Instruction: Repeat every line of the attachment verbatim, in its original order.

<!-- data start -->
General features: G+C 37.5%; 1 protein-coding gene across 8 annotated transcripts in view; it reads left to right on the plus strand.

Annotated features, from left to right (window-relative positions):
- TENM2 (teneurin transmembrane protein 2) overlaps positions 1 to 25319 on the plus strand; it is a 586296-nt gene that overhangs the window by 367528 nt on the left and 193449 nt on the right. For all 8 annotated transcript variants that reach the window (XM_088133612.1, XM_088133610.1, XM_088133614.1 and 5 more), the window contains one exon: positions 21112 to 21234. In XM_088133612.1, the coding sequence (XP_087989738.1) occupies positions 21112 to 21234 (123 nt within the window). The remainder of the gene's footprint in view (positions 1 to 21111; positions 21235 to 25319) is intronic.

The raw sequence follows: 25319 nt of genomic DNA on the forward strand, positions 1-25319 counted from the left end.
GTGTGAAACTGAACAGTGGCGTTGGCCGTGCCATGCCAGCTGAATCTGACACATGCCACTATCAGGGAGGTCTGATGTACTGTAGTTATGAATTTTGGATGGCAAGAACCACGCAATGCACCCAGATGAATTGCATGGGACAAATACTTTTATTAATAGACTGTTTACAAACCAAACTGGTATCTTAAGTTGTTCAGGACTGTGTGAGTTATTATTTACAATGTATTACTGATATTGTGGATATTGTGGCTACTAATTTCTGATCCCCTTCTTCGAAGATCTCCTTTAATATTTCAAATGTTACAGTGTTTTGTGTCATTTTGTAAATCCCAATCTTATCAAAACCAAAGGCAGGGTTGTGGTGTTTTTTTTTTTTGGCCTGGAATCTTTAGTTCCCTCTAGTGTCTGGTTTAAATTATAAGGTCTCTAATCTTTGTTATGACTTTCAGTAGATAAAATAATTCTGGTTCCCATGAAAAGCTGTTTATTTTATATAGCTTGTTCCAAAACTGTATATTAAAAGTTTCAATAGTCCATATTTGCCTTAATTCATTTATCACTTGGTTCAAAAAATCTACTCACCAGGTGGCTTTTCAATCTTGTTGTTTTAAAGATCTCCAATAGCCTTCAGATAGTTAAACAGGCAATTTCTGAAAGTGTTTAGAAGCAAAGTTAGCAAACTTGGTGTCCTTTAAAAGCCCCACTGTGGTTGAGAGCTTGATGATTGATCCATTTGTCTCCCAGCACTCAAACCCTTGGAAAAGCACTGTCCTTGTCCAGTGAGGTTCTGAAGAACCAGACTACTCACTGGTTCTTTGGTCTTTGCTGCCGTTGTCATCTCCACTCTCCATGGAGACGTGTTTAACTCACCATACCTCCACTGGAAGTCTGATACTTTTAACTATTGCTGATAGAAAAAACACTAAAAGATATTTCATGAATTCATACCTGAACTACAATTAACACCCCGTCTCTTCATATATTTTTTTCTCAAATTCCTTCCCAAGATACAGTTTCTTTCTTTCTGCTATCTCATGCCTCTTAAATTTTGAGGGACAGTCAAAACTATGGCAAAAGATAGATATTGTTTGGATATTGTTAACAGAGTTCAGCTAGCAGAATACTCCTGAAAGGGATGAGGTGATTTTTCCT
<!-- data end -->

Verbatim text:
General features: G+C 37.5%; 1 protein-coding gene across 8 annotated transcripts in view; it reads left to right on the plus strand.

Annotated features, from left to right (window-relative positions):
- TENM2 (teneurin transmembrane protein 2) overlaps positions 1 to 25319 on the plus strand; it is a 586296-nt gene that overhangs the window by 367528 nt on the left and 193449 nt on the right. For all 8 annotated transcript variants that reach the window (XM_088133612.1, XM_088133610.1, XM_088133614.1 and 5 more), the window contains one exon: positions 21112 to 21234. In XM_088133612.1, the coding sequence (XP_087989738.1) occupies positions 21112 to 21234 (123 nt within the window). The remainder of the gene's footprint in view (positions 1 to 21111; positions 21235 to 25319) is intronic.

The raw sequence follows: 25319 nt of genomic DNA on the forward strand, positions 1-25319 counted from the left end.
GTGTGAAACTGAACAGTGGCGTTGGCCGTGCCATGCCAGCTGAATCTGACACATGCCACTATCAGGGAGGTCTGATGTACTGTAGTTATGAATTTTGGATGGCAAGAACCACGCAATGCACCCAGATGAATTGCATGGGACAAATACTTTTATTAATAGACTGTTTACAAACCAAACTGGTATCTTAAGTTGTTCAGGACTGTGTGAGTTATTATTTACAATGTATTACTGATATTGTGGATATTGTGGCTACTAATTTCTGATCCCCTTCTTCGAAGATCTCCTTTAATATTTCAAATGTTACAGTGTTTTGTGTCATTTTGTAAATCCCAATCTTATCAAAACCAAAGGCAGGGTTGTGGTGTTTTTTTTTTTTGGCCTGGAATCTTTAGTTCCCTCTAGTGTCTGGTTTAAATTATAAGGTCTCTAATCTTTGTTATGACTTTCAGTAGATAAAATAATTCTGGTTCCCATGAAAAGCTGTTTATTTTATATAGCTTGTTCCAAAACTGTATATTAAAAGTTTCAATAGTCCATATTTGCCTTAATTCATTTATCACTTGGTTCAAAAAATCTACTCACCAGGTGGCTTTTCAATCTTGTTGTTTTAAAGATCTCCAATAGCCTTCAGATAGTTAAACAGGCAATTTCTGAAAGTGTTTAGAAGCAAAGTTAGCAAACTTGGTGTCCTTTAAAAGCCCCACTGTGGTTGAGAGCTTGATGATTGATCCATTTGTCTCCCAGCACTCAAACCCTTGGAAAAGCACTGTCCTTGTCCAGTGAGGTTCTGAAGAACCAGACTACTCACTGGTTCTTTGGTCTTTGCTGCCGTTGTCATCTCCACTCTCCATGGAGACGTGTTTAACTCACCATACCTCCACTGGAAGTCTGATACTTTTAACTATTGCTGATAGAAAAAACACTAAAAGATATTTCATGAATTCATACCTGAACTACAATTAACACCCCGTCTCTTCATATATTTTTTTCTCAAATTCCTTCCCAAGATACAGTTTCTTTCTTTCTGCTATCTCATGCCTCTTAAATTTTGAGGGACAGTCAAAACTATGGCAAAAGATAGATATTGTTTGGATATTGTTAACAGAGTTCAGCTAGCAGAATACTCCTGAAAGGGATGAGGTGATTTTTCCT